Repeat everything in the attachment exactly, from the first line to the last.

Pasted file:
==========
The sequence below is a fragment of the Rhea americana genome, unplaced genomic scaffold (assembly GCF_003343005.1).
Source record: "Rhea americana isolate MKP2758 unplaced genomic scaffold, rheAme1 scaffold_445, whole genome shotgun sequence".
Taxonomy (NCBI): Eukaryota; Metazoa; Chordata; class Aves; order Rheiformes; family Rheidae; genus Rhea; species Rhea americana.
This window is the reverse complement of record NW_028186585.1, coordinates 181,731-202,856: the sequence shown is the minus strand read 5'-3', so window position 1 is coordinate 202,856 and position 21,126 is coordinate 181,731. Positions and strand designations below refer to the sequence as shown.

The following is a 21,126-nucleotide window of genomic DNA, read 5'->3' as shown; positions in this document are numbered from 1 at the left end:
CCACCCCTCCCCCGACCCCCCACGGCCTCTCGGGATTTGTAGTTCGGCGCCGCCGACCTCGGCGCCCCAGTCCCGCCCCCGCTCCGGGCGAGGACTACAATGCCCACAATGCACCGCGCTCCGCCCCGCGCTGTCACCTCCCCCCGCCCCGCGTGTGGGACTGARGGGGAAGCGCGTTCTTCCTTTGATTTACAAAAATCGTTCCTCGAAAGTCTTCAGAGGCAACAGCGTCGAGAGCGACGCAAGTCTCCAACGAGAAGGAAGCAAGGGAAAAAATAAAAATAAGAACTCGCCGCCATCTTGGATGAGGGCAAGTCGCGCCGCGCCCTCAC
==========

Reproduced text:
The sequence below is a fragment of the Rhea americana genome, unplaced genomic scaffold (assembly GCF_003343005.1).
Source record: "Rhea americana isolate MKP2758 unplaced genomic scaffold, rheAme1 scaffold_445, whole genome shotgun sequence".
Taxonomy (NCBI): Eukaryota; Metazoa; Chordata; class Aves; order Rheiformes; family Rheidae; genus Rhea; species Rhea americana.
This window is the reverse complement of record NW_028186585.1, coordinates 181,731-202,856: the sequence shown is the minus strand read 5'-3', so window position 1 is coordinate 202,856 and position 21,126 is coordinate 181,731. Positions and strand designations below refer to the sequence as shown.

The following is a 21,126-nucleotide window of genomic DNA, read 5'->3' as shown; positions in this document are numbered from 1 at the left end:
CCACCCCTCCCCCGACCCCCCACGGCCTCTCGGGATTTGTAGTTCGGCGCCGCCGACCTCGGCGCCCCAGTCCCGCCCCCGCTCCGGGCGAGGACTACAATGCCCACAATGCACCGCGCTCCGCCCCGCGCTGTCACCTCCCCCCGCCCCGCGTGTGGGACTGARGGGGAAGCGCGTTCTTCCTTTGATTTACAAAAATCGTTCCTCGAAAGTCTTCAGAGGCAACAGCGTCGAGAGCGACGCAAGTCTCCAACGAGAAGGAAGCAAGGGAAAAAATAAAAATAAGAACTCGCCGCCATCTTGGATGAGGGCAAGTCGCGCCGCGCCCTCAC